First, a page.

A kinder, gentler parking lot


overhead“Where are you going?”
“I’m driving to Hamburg to look at a parking lot.”
“Is it OK if I don’t go with you?”

This marital exchange took place on a beautiful Saturday morning a couple weeks ago, before I set off for a suburban village about twenty miles south of Buffalo. My friend Dave Majewski had been urging me via email to take a look at his latest project, and I knew that, as prosaic as it sounded, I was probably in for a surprise.

IMG_2599It was worth the trip. Dave is creating a parking lot for a dentist, Barbara Moore of MooreKidsSmile, whose business has increased to the point that she’s giving up most of her back yard to accommodate her patients’ vehicles. However, she has conditions. She refuses to give up several mature trees, including a huge old maple right in the middle. There can be no storm water runoff directed toward the street. The lot has to support the wildlife that had already been thriving in the yard, and, of course, it needs to be surrounded by gardens with native plants.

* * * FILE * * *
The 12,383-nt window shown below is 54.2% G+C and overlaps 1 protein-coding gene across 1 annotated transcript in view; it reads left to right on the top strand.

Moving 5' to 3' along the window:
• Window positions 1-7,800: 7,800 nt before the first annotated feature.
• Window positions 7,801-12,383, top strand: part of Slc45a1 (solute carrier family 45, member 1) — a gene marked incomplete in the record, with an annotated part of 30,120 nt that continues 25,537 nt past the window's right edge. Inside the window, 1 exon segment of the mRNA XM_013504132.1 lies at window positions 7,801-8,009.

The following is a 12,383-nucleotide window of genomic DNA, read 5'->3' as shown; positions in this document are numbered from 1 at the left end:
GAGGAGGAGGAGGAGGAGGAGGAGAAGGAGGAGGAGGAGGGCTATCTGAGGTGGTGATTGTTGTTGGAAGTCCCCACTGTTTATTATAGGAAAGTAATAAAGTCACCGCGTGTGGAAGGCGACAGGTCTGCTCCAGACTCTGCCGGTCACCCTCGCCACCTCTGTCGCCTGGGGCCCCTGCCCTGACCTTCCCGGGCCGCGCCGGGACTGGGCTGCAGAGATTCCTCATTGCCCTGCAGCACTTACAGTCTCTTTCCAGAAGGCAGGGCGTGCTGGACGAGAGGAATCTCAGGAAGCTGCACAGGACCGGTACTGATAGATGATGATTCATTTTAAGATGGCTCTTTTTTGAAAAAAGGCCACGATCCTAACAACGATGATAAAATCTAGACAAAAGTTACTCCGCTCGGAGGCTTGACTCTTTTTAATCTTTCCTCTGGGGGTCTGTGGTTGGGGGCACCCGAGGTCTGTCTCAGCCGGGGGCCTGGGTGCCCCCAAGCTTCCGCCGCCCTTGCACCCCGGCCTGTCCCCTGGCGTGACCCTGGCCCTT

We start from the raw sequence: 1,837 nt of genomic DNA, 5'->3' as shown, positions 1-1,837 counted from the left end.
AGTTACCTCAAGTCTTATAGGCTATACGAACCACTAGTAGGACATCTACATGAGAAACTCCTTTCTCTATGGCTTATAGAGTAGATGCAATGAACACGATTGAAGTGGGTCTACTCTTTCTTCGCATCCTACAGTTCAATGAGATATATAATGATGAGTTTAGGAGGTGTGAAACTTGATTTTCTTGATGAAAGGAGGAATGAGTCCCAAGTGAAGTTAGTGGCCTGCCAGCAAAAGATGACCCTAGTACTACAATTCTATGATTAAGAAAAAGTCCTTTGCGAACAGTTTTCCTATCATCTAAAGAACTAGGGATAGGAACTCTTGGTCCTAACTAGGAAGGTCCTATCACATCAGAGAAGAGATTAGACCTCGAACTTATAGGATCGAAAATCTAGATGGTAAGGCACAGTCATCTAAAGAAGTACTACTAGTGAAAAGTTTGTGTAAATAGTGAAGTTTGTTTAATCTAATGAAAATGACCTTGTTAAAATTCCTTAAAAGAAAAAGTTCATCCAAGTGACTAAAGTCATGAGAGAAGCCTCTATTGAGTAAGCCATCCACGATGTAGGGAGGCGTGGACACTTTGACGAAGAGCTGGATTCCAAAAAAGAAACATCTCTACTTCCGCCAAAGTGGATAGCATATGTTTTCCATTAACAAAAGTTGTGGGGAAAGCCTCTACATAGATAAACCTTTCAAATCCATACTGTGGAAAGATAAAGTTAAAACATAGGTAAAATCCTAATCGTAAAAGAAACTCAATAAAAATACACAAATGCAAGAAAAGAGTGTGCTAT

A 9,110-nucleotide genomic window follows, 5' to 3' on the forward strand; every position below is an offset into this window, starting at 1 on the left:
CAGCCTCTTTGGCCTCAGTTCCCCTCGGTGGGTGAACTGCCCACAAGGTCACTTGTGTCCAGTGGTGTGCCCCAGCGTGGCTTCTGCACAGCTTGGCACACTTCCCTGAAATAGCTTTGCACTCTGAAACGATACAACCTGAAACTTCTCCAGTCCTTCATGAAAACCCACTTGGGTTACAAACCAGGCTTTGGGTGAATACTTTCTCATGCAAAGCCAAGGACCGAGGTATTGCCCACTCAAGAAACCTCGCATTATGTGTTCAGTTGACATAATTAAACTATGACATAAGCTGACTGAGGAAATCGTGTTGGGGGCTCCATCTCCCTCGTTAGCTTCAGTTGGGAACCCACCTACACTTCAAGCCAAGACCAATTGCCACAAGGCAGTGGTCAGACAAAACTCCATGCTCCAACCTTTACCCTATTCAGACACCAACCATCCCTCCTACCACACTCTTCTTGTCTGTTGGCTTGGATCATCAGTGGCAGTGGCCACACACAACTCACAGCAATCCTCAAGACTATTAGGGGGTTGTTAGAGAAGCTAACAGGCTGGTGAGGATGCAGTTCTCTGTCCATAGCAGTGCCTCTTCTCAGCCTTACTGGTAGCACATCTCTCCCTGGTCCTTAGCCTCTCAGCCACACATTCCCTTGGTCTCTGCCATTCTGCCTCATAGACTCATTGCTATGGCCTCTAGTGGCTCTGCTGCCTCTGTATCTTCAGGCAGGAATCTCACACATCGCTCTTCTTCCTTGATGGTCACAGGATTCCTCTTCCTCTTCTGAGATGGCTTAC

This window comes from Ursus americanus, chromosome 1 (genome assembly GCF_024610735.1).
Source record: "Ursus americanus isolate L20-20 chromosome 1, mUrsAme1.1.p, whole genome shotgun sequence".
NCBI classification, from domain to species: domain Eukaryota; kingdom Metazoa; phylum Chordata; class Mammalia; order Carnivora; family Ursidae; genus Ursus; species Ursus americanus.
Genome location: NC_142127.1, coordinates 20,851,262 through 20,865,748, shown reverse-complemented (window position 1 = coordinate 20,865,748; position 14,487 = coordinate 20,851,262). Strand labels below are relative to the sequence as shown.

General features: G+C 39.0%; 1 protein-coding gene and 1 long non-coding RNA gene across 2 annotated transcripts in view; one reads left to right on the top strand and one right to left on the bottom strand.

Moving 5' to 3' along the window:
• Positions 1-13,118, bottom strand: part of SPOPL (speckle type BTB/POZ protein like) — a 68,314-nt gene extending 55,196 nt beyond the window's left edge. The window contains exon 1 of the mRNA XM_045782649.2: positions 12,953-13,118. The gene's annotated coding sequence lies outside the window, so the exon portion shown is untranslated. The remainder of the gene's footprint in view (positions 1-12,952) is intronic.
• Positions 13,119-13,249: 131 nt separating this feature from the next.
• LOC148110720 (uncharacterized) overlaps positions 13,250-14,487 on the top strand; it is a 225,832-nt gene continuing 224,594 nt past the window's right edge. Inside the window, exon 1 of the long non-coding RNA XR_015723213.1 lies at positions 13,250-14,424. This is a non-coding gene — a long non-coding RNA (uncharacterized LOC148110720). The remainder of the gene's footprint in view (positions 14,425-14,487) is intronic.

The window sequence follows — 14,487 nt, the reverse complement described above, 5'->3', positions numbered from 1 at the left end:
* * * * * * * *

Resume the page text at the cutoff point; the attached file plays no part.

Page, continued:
IMG_2611When I arrived, Dave and his crew were installing the bioretention system (above) that would sustain the gardens and keep water from flowing into an already overtaxed storm sewer system. The concrete of the lot had made detours around the trees, which were treated with compost tea and other natural amendments. The surrounding gardens were ready to be planted with viburnum, chokeberry, dogwood, spicebush, Joe Pye weed, switchgrass, coneflower, vernonia and other selections chosen for their ability to provide root mass, support insects and other animals, accommodate pollinators, and look good. Micro clover will be used in any area where turfgrass might ordinarily be planted.

Dave likes concrete for the lot because it doesn’t contain petroleum byproducts, requires less light, is less of a heat island, requires no sealing, and will last longer with the help of a recycled synthetic fiber mesh he’s using rather than steel mesh.